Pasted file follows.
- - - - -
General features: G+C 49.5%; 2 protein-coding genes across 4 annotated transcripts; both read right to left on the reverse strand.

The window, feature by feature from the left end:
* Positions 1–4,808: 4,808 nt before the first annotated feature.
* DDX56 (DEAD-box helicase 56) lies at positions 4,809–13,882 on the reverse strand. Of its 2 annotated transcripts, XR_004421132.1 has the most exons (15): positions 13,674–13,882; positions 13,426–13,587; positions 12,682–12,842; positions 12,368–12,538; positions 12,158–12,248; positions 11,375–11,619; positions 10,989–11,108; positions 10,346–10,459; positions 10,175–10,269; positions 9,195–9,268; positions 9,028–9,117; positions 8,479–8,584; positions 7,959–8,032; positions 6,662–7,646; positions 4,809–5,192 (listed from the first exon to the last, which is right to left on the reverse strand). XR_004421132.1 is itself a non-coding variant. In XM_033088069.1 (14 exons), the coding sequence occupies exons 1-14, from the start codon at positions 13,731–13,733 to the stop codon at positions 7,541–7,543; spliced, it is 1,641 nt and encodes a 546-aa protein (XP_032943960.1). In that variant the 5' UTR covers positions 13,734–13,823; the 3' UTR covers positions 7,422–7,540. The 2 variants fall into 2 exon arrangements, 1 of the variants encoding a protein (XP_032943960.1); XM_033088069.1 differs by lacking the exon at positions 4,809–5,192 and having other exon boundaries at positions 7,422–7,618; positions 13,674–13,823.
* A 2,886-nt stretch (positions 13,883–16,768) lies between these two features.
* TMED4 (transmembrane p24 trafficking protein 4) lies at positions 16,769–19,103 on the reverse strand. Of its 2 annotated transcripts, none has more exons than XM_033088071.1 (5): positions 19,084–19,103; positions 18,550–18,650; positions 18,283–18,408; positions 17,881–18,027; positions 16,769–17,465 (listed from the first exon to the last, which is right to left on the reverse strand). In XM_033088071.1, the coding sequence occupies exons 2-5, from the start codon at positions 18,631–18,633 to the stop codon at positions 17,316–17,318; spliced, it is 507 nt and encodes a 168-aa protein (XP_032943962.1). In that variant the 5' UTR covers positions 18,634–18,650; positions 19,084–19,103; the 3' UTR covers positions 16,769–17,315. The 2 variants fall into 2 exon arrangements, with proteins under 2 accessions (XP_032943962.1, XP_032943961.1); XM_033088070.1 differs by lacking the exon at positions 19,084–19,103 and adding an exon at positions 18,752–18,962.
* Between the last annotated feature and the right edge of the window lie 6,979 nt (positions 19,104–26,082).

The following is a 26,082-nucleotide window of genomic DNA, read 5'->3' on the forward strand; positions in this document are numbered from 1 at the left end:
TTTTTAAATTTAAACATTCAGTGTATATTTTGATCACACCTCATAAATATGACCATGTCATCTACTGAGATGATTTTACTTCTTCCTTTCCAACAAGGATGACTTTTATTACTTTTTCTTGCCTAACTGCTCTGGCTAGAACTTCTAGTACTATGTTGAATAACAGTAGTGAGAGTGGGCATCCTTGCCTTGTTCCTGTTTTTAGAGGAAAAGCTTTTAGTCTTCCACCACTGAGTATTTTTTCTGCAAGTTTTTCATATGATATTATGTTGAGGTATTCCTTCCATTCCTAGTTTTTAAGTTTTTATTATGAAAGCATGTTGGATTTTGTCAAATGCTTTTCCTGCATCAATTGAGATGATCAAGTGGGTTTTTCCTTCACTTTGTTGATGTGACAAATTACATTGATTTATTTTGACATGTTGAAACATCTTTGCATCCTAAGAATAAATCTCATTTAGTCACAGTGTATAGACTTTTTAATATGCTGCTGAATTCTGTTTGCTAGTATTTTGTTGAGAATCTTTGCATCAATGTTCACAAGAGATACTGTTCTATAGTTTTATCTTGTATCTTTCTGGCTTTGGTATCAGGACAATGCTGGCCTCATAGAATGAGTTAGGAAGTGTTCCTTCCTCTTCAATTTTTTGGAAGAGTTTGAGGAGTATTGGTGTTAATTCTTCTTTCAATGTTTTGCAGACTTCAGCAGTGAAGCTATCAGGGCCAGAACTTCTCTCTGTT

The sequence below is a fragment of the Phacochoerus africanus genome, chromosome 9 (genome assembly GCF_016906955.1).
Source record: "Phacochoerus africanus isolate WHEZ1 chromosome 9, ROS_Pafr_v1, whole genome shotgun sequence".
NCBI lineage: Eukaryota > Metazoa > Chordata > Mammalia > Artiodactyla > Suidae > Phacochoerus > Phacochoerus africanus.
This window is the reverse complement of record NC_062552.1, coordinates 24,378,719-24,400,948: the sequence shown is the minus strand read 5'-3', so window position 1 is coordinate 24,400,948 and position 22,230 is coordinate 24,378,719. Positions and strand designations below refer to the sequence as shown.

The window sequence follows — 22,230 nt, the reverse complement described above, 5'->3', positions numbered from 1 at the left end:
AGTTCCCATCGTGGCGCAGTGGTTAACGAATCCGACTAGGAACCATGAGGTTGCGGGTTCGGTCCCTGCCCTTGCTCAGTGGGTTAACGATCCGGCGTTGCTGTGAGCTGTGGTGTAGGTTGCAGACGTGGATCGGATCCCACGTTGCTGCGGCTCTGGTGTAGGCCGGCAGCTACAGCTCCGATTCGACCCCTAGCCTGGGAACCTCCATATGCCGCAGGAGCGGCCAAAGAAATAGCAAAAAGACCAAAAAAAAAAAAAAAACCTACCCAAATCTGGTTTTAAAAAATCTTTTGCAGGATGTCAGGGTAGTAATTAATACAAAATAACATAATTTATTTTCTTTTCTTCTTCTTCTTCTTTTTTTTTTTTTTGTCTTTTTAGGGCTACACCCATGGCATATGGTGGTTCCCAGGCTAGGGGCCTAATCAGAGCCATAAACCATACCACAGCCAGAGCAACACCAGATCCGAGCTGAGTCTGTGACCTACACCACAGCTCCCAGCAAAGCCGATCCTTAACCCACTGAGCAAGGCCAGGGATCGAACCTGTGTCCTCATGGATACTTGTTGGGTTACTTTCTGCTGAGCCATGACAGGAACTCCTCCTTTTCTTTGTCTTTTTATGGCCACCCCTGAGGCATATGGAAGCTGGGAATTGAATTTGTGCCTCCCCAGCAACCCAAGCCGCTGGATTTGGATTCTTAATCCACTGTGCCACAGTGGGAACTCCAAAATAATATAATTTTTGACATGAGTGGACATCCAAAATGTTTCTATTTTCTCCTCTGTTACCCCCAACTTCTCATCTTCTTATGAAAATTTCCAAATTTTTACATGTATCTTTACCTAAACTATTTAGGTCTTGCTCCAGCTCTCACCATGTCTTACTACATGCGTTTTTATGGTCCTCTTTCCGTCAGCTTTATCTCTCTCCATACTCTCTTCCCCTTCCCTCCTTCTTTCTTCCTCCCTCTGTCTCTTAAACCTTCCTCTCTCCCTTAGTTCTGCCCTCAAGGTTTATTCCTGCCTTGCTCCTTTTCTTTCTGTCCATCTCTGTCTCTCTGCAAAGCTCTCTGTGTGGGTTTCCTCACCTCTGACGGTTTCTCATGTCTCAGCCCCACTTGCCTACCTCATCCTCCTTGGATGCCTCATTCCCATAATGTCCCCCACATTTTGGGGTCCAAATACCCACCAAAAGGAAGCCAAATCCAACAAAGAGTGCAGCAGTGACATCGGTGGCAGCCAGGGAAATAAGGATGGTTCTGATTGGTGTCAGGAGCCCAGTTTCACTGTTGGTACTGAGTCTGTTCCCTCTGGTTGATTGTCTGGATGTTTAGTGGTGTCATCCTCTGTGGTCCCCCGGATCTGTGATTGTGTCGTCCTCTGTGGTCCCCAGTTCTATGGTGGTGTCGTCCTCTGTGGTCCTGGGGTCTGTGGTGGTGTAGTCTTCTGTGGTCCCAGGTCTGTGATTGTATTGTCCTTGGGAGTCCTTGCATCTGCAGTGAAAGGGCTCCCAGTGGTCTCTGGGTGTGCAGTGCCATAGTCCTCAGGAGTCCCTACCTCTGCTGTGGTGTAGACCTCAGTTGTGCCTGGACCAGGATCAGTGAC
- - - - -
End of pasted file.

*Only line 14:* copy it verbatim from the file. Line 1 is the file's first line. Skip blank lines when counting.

The window sequence follows — 22,230 nt, the reverse complement described above, 5'->3', positions numbered from 1 at the left end: